Nirsevimab binding-site conservation in respiratory syncytial virus fusion glycoprotein worldwide between 1956 and 2021: an analysis of observational study sequencing data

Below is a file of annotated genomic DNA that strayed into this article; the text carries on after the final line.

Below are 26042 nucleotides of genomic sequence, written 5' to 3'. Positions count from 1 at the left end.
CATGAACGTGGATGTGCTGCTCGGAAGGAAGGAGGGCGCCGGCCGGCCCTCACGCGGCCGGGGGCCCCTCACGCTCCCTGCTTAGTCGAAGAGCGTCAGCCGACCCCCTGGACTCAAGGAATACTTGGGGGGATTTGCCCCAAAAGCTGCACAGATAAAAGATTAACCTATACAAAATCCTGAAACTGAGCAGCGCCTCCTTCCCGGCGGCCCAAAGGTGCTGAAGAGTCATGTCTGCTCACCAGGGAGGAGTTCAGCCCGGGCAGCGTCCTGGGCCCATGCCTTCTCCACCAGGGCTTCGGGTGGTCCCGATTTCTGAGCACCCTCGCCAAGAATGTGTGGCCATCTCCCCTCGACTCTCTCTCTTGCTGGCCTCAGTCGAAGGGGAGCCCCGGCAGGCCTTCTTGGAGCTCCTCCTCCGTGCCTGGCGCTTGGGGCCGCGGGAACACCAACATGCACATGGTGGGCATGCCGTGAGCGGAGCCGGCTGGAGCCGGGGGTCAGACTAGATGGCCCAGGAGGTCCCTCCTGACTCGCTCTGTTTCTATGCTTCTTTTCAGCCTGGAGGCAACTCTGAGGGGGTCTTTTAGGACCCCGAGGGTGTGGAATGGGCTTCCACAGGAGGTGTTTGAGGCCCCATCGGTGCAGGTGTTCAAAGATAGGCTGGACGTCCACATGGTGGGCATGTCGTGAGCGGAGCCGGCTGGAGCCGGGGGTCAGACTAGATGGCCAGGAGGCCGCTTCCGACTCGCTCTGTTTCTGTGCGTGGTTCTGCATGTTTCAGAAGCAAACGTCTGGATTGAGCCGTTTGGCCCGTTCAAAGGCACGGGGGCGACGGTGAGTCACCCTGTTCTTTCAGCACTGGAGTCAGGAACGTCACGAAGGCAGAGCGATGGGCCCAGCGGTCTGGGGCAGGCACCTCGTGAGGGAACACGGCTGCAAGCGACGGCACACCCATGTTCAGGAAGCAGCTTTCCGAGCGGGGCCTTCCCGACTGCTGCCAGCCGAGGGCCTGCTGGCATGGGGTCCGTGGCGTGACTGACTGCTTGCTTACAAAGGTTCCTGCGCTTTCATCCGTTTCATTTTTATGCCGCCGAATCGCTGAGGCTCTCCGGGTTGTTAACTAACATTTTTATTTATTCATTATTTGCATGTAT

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BACKGROUND: Nirsevimab is an extended half-life monoclonal antibody to the respiratory syncytial virus (RSV) fusion protein that has been developed to protect infants for an entire RSV season. Previous studies have shown that the nirsevimab binding site is highly conserved. However, investigations of the geotemporal evolution of potential escape variants in recent (ie, 2015-2021) RSV seasons have been minimal. Here, we examine prospective RSV surveillance data to assess the geotemporal prevalence of RSV A and B, and functionally characterise the effect of the nirsevimab binding-site substitutions identified between 2015 and 2021. METHODS: We assessed the geotemporal prevalence of RSV A and B and nirsevimab binding-site conservation between 2015 and 2021 from three prospective RSV molecular surveillance studies (the US-based OUTSMART-RSV, the global INFORM-RSV, and a pilot study in South Africa). Nirsevimab binding-site substitutions were assessed in an RSV microneutralisation susceptibility assay. We contextualised our findings by assessing fusion-protein sequence diversity from 1956 to 2021 relative to other respiratory-virus envelope glycoproteins using RSV fusion protein sequences published in NCBI GenBank. FINDINGS: We identified 5675 RSV A and RSV B fusion protein sequences (2875 RSV A and 2800 RSV B) from the three surveillance studies (2015-2021). Nearly all (25 [100%] of 25 positions of RSV A fusion proteins and 22 [88%] of 25 positions of RSV B fusion proteins) amino acids within the nirsevimab binding site remained highly conserved between 2015 and 2021. A highly prevalent (ie, >40·0% of all sequences) nirsevimab binding-site Ile206Met:Gln209Arg RSV B polymorphism arose between 2016 and 2021. Nirsevimab neutralised a diverse set of recombinant RSV viruses, including new variants containing binding-site substitutions. RSV B variants with reduced susceptibility to nirsevimab neutralisation were detected at low frequencies (ie, prevalence <1·0%) between 2015 and 2021. We used 3626 RSV fusion-protein sequences published in NCBI GenBank between 1956 and 2021 (2024 RSV and 1602 RSV B) to show that the RSV fusion protein had lower genetic diversity than influenza haemagglutinin and SARS-CoV-2 spike proteins. INTERPRETATION: The nirsevimab binding site was highly conserved between 1956 and 2021. Nirsevimab escape variants were rare and have not increased over time. FUNDING: AstraZeneca and Sanofi.
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